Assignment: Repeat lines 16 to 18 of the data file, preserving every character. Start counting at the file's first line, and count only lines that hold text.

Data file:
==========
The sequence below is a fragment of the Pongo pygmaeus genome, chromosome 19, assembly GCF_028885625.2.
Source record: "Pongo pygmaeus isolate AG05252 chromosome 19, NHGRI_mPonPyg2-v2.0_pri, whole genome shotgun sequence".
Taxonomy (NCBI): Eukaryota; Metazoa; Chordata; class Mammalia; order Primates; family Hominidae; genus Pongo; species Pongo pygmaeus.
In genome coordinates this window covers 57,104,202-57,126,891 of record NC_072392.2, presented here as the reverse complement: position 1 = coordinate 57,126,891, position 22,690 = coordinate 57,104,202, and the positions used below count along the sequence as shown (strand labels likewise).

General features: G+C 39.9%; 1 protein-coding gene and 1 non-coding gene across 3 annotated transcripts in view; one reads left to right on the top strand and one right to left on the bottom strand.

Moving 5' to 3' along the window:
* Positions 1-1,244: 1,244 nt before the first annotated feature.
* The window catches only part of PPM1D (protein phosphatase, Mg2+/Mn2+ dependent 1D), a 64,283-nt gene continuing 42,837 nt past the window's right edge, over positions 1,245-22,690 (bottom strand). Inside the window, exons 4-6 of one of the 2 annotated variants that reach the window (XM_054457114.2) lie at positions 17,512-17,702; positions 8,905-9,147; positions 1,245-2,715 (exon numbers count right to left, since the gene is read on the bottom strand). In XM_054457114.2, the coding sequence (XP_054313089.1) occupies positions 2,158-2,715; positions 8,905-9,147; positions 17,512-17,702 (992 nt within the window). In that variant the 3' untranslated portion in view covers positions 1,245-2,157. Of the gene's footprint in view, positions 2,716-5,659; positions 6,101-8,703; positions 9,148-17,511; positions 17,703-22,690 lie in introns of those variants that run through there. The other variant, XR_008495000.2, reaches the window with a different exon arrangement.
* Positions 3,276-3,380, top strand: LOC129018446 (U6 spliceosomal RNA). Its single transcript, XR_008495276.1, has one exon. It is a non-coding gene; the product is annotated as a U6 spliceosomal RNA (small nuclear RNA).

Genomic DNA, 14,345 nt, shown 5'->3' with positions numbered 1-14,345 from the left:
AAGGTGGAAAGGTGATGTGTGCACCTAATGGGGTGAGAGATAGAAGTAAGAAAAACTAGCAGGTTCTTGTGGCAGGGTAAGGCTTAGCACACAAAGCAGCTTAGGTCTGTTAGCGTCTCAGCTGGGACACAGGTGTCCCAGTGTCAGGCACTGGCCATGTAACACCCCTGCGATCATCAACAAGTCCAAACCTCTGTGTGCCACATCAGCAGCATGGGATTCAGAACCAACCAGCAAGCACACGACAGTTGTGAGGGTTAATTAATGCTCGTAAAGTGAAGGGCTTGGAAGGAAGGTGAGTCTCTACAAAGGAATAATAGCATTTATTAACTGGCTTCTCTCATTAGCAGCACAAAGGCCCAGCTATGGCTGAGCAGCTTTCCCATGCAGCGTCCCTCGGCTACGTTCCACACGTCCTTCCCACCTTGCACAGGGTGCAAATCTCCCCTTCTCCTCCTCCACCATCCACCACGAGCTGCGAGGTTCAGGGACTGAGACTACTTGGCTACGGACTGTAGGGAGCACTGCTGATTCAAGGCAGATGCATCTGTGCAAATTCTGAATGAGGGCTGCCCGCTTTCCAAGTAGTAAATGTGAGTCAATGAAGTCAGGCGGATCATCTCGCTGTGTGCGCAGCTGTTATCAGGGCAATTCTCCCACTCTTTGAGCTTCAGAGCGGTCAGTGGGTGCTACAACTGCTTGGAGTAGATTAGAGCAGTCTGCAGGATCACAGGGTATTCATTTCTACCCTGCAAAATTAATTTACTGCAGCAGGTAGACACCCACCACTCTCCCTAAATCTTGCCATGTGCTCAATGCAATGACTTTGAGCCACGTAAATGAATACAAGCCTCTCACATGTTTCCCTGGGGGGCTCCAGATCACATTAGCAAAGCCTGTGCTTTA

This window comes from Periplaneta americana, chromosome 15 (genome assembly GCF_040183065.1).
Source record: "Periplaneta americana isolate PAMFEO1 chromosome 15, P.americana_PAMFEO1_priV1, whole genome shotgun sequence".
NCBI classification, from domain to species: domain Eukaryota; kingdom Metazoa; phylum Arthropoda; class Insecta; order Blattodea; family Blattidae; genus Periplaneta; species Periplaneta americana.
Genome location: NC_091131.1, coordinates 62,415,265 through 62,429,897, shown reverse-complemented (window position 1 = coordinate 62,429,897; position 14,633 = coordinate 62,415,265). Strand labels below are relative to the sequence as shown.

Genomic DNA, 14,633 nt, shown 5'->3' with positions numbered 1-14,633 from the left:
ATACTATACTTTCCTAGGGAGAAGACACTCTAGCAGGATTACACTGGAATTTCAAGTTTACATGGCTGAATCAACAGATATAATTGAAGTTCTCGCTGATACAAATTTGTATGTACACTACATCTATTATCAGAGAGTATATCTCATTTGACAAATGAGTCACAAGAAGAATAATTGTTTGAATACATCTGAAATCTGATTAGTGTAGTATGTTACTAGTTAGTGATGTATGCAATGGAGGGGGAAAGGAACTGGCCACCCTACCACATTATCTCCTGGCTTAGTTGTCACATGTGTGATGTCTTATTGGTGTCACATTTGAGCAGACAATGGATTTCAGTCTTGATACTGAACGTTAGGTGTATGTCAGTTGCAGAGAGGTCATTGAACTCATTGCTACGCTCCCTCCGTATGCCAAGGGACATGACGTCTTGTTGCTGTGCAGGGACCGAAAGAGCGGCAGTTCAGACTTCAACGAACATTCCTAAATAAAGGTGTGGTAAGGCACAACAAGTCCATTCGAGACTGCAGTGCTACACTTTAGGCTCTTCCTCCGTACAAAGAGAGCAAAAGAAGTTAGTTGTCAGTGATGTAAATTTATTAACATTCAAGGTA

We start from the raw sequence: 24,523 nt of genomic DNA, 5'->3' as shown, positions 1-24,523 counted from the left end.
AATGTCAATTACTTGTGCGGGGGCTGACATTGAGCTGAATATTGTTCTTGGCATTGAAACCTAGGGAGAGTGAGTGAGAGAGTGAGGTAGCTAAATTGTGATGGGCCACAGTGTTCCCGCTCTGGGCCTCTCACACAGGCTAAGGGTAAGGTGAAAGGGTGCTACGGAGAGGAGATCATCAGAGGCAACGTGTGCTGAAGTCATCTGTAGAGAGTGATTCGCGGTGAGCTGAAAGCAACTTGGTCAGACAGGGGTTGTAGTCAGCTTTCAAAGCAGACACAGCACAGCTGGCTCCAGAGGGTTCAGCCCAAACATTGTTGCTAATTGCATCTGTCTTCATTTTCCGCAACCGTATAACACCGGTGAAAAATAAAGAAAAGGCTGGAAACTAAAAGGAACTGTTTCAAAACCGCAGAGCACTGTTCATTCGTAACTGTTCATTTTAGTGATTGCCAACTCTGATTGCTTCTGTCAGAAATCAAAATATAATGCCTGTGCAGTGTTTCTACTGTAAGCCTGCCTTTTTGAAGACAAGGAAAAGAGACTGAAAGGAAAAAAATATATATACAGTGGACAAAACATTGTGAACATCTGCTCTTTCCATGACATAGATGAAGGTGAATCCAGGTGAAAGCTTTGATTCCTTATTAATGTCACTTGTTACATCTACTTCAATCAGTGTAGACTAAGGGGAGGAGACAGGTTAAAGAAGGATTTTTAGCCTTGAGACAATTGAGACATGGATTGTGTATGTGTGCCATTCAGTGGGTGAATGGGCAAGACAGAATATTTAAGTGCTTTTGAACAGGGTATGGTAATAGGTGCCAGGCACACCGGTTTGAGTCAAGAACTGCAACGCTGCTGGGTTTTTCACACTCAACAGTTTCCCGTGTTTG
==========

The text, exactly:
Genomic DNA, 14,633 nt, shown 5'->3' with positions numbered 1-14,633 from the left:
ATACTATACTTTCCTAGGGAGAAGACACTCTAGCAGGATTACACTGGAATTTCAAGTTTACATGGCTGAATCAACAGATATAATTGAAGTTCTCGCTGATACAAATTTGTATGTACACTACATCTATTATCAGAGAGTATATCTCATTTGACAAATGAGTCACAAGAAGAATAATTGTTTGAATACATCTGAAATCTGATTAGTGTAGTATGTTACTAGTTAGTGATGTATGCAATGGAGGGGGAAAGGAACTGGCCACCCTACCACATTATCTCCTGGCTTAGTTGTCACATGTGTGATGTCTTATTGGTGTCACATTTGAGCAGACAATGGATTTCAGTCTTGATACTGAACGTTAGGTGTATGTCAGTTGCAGAGAGGTCATTGAACTCATTGCTACGCTCCCTCCGTATGCCAAGGGACATGACGTCTTGTTGCTGTGCAGGGACCGAAAGAGCGGCAGTTCAGACTTCAACGAACATTCCTAAATAAAGGTGTGGTAAGGCACAACAAGTCCATTCGAGACTGCAGTGCTACACTTTAGGCTCTTCCTCCGTACAAAGAGAGCAAAAGAAGTTAGTTGTCAGTGATGTAAATTTATTAACATTCAAGGTA

We start from the raw sequence: 24,523 nt of genomic DNA, 5'->3' as shown, positions 1-24,523 counted from the left end.